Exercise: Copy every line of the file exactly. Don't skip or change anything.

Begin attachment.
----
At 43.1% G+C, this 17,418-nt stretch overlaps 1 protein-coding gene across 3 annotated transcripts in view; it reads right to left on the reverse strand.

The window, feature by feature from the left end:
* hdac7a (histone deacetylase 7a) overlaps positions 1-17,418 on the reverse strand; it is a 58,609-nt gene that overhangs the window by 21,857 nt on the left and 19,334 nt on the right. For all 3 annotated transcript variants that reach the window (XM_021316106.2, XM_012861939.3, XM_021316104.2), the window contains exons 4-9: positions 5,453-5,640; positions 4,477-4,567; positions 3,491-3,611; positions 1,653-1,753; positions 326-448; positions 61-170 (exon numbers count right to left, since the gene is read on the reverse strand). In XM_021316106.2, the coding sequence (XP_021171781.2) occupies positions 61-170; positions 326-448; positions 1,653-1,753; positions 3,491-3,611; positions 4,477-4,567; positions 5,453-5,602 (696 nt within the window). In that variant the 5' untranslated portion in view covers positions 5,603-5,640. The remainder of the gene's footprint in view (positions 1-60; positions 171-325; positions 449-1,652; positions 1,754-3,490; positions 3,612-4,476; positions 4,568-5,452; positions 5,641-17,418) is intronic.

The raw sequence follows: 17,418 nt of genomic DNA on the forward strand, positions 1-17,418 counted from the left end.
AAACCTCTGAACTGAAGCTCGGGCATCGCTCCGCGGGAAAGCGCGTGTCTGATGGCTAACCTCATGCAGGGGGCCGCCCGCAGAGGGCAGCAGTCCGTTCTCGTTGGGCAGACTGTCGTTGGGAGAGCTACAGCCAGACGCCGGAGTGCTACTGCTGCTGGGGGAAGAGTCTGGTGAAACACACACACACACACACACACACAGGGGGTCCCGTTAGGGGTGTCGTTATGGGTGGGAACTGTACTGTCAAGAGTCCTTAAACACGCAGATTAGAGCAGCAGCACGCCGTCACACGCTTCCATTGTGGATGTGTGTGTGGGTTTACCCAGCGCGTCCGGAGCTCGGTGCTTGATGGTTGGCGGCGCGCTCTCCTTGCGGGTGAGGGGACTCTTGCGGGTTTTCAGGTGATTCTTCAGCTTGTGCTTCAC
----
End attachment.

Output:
At 43.1% G+C, this 17,418-nt stretch overlaps 1 protein-coding gene across 3 annotated transcripts in view; it reads right to left on the reverse strand.

The window, feature by feature from the left end:
* hdac7a (histone deacetylase 7a) overlaps positions 1-17,418 on the reverse strand; it is a 58,609-nt gene that overhangs the window by 21,857 nt on the left and 19,334 nt on the right. For all 3 annotated transcript variants that reach the window (XM_021316106.2, XM_012861939.3, XM_021316104.2), the window contains exons 4-9: positions 5,453-5,640; positions 4,477-4,567; positions 3,491-3,611; positions 1,653-1,753; positions 326-448; positions 61-170 (exon numbers count right to left, since the gene is read on the reverse strand). In XM_021316106.2, the coding sequence (XP_021171781.2) occupies positions 61-170; positions 326-448; positions 1,653-1,753; positions 3,491-3,611; positions 4,477-4,567; positions 5,453-5,602 (696 nt within the window). In that variant the 5' untranslated portion in view covers positions 5,603-5,640. The remainder of the gene's footprint in view (positions 1-60; positions 171-325; positions 449-1,652; positions 1,754-3,490; positions 3,612-4,476; positions 4,568-5,452; positions 5,641-17,418) is intronic.

The raw sequence follows: 17,418 nt of genomic DNA on the forward strand, positions 1-17,418 counted from the left end.
AAACCTCTGAACTGAAGCTCGGGCATCGCTCCGCGGGAAAGCGCGTGTCTGATGGCTAACCTCATGCAGGGGGCCGCCCGCAGAGGGCAGCAGTCCGTTCTCGTTGGGCAGACTGTCGTTGGGAGAGCTACAGCCAGACGCCGGAGTGCTACTGCTGCTGGGGGAAGAGTCTGGTGAAACACACACACACACACACACACACAGGGGGTCCCGTTAGGGGTGTCGTTATGGGTGGGAACTGTACTGTCAAGAGTCCTTAAACACGCAGATTAGAGCAGCAGCACGCCGTCACACGCTTCCATTGTGGATGTGTGTGTGGGTTTACCCAGCGCGTCCGGAGCTCGGTGCTTGATGGTTGGCGGCGCGCTCTCCTTGCGGGTGAGGGGACTCTTGCGGGTTTTCAGGTGATTCTTCAGCTTGTGCTTCAC